Today’s lesson takes a look at an extraordinary man with a birthday this month.

Gordon Parks was a man of many talents. He was a world-renowned photographer, the first Black photographer at Vogue and Life magazines. He was a photojournalist. His photo essays on urban Black life and of a poor Brazilian boy named Flavio firmly established his reputation. He may have started with his camera, but he went on to become a prolific filmmaker, painter, poet, novelist, musician and composer. His great rise had humble beginnings.

In his book, ” A Choice of Weapons,” Parks said, “I chose my camera as a weapon against all the things I dislike about America-poverty, racism, discrimination.”

Parks came into the world on Nov. 30, 1912, in Fort. Scott, Kan. He was dead. A doctor plunged the stillborn child into ice-cold water, and the shock caused his little heart to start beating. The boy was named Gordon in honor of the doctor who saved his life.

He was the youngest of 15 children. His parents were tenant farmers. His childhood was filled with poverty and love. Parks adored his mother, who died when he was 14 years old. He described his father as a good man despite the fact that the two had spoken “less than 1,000 words” in his entire childhood. “I loved him in spite of his silence,” Parks said.

After the death of his mother, the children were split up and Parks was sent to live with his sister. “Remember your momma’s teachings and you’ll be alright,” his father said as Parks got into the taxi to take him away. However, a dispute with his sister’s husband left the teenager homeless and broke.

Despite being homeless and on his own in the harsh Kansas winter, Parks was determined to keep up with his schooling. He would ride the streetcar all night to stay warm and get off in the morning to head to class.

One day, broke, hungry and desperate, Parks, armed with a pocket knife, thought about robbing the streetcar driver. As he fingered the blade in his pocket, he remembered his momma’s teaching and stopped. The driver offered to buy the hungry boy a hot dog. Parks later recalled that as a pivotal moment that changed his life as he decided in an instant to do the right thing.

Parks spent many years homeless, poor and struggling. He took odd jobs, including one as a piano player in a brothel. One day, he spied a camera in a pawnshop and bought it. The camera would both change his life and become his life’s work.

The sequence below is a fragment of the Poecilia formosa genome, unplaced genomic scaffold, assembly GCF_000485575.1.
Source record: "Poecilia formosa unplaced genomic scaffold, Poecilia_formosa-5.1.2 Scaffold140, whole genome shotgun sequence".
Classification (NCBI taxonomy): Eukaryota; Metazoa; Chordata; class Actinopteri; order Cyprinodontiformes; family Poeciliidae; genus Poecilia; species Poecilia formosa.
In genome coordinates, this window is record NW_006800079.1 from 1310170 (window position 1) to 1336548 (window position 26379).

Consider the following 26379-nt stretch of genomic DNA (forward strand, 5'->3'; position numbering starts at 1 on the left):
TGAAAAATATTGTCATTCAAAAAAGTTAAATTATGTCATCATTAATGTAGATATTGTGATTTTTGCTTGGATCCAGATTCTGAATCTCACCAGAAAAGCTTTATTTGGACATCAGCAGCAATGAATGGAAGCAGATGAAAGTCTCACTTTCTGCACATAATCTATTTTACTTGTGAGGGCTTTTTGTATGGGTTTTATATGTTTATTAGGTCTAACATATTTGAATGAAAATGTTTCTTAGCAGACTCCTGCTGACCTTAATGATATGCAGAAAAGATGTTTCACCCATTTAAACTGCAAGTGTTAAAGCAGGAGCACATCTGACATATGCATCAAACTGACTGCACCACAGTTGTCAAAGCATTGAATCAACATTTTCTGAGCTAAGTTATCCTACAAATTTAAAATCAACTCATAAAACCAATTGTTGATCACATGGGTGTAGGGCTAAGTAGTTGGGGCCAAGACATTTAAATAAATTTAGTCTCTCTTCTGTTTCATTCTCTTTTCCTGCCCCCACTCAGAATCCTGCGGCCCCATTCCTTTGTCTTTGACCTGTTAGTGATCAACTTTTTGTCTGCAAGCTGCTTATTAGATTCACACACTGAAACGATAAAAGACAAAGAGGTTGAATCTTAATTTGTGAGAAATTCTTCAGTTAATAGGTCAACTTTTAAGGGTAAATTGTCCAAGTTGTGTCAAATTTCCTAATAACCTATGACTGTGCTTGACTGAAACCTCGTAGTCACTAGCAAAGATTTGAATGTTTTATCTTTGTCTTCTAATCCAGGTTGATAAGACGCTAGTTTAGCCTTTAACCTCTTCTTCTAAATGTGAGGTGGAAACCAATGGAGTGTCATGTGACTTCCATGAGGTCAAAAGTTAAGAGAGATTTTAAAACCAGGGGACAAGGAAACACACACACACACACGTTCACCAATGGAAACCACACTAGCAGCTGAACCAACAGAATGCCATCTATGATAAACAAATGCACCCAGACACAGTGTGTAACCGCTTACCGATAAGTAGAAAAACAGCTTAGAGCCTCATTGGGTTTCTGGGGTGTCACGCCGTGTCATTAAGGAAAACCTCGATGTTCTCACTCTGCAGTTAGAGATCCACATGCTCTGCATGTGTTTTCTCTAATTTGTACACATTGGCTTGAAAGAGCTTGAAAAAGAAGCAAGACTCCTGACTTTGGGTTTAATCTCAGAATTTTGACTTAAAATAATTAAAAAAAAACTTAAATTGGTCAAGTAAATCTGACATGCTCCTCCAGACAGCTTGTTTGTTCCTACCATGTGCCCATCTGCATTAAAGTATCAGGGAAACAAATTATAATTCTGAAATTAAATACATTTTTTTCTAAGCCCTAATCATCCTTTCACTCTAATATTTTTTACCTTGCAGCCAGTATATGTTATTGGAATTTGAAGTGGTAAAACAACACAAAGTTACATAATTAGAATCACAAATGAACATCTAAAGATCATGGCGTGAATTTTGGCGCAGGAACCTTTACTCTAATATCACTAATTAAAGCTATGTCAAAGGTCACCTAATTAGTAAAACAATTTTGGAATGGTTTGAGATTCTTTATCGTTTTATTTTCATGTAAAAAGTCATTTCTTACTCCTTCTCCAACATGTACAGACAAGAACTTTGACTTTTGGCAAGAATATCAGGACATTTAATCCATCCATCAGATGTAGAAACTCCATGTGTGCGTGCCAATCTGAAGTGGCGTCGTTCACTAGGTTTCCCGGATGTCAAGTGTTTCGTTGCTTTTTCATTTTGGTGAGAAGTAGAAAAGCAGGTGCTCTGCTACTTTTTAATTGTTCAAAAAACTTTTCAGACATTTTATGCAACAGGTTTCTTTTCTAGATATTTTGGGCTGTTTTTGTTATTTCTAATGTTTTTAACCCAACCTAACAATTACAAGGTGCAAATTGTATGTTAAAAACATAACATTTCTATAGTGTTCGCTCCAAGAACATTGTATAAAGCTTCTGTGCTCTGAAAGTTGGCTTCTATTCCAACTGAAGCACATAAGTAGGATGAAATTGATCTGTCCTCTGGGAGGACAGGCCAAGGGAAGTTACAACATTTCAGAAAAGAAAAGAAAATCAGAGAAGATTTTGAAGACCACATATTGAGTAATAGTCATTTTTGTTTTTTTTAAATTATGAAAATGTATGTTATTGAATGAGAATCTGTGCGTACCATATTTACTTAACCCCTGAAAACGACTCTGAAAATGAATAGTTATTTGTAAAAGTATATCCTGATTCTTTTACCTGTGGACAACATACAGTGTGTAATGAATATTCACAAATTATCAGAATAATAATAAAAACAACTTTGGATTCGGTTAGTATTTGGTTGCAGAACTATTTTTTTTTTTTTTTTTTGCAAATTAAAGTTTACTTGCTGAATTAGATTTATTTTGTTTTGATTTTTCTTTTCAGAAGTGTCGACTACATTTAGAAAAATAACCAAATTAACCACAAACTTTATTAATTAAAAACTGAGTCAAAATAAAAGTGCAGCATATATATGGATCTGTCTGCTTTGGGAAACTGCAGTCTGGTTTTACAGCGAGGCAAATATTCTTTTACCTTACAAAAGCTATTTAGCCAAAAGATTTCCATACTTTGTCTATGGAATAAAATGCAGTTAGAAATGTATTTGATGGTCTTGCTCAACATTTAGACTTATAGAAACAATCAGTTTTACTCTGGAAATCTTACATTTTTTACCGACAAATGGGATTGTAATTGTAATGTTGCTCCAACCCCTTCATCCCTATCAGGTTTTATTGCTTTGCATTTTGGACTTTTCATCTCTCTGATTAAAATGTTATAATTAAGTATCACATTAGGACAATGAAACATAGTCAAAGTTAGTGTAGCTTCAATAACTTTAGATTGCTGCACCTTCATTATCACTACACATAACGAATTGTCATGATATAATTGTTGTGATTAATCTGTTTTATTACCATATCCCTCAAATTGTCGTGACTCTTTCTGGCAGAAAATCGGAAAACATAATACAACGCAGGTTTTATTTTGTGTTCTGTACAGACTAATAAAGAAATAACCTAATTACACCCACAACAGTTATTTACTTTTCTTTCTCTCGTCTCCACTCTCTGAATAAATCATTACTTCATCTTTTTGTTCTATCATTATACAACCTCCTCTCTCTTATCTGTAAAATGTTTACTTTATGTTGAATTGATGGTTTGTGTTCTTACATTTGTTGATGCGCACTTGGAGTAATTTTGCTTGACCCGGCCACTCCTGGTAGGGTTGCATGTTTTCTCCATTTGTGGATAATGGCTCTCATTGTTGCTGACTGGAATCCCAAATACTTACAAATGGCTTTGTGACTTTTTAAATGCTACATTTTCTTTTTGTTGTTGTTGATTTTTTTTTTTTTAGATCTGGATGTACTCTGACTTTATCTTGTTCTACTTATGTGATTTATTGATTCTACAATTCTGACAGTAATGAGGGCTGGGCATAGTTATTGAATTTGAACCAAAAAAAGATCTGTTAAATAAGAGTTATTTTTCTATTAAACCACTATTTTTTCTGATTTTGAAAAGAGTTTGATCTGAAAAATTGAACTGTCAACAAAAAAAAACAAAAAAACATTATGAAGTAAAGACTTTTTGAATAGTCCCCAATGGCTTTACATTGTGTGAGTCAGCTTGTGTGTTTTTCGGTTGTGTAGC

Parks taught himself photography and began working as a freelance portrait and fashion photographer before getting a job with the Farm Security Administration. It was during this time that he took his most famous photo, “American Gothic.”

In 1948, Parks became the first Black staff photographer for Life magazine. While there, Parks took his famous photo essay of a poor young Brazilian boy named Flavio. Parks also continued to document the conditions of urban Black life.

In 1963, Parks wrote his first book, “The Learning Tree,” a novel about a young Black boy coming of age in Kansas that was loosely based on his own life. He also wrote several autobiographies: ” A Choice of Weapons,” “To Smile in Autumn” and “Voices in the Mirror.” He began to write poetry, combining it with his photography, as well as novels and essays.

Film was next, and in 1969 Parks became the first Black American to direct a major motion picture in Hollywood. It was the film adaptation of his book “The Learning Tree,” for which he also wrote the screenplay and the music.

In 1971, Parks directed the famous film “Shaft.” Isaac Hayes wrote the soundtrack and the iconic “Theme from Shaft,” and became the first Black to win an Oscar for music composition. The groundbreaking film helped usher in the Blaxploitation era. Parks later directed TV films.

Parks went on to receive a host of honors, including the Spingarn Medal in 1972 and the National Medal of Arts in 1988.

Even in his retirement, he continued to break new ground. He even interviewed rocker Lenny Kravitz in 2004 for Interview magazine.

Parks did it all and did it extremely well. He died on March 7, 2006, at age 93.


  • Look it up: Use the Internet or other reference source to learn more about the life and work of Gordon Parks. Check out some of Parks’ books and photos.
  • Talk about it: Talk about how Gordon Parks rose up despite severe poverty and the racism of the day. Parks made a life-changing decision. Have you or someone you know ever been faced with a very important decision that had to be made quickly?
  • Write it down: Gordon Parks wrote several autobiographies at different stages of his life. An autobiography is when you write a story about your own life. A biography is when someone else writes it. Write a short autobiographical essay based on your life. Next, write a short biographical essay based on the life of a friend or relative. Do an art project similar to the ones Gordon Parks did. Write your own poetry and combine it with a photo you’ve taken, a painting or a drawing. If you like music, write a song of your own.

This Week in Black History, Nov. 7-Nov. 13

  • David Dinkins is elected as the first Black mayor of New York City on Nov. 7, 1989. On the same day, Douglass Wilder becomes the first Black governor of Virginia and the first Black governor of any state to be elected since Reconstruction.
  • On Nov. 8, 1966, Edward W. Brooke became the first Black elected to the Senate since Reconstruction.
  • On Nov. 12, 1974, South Africa was suspended from the U.N. General Assembly for its racial policies.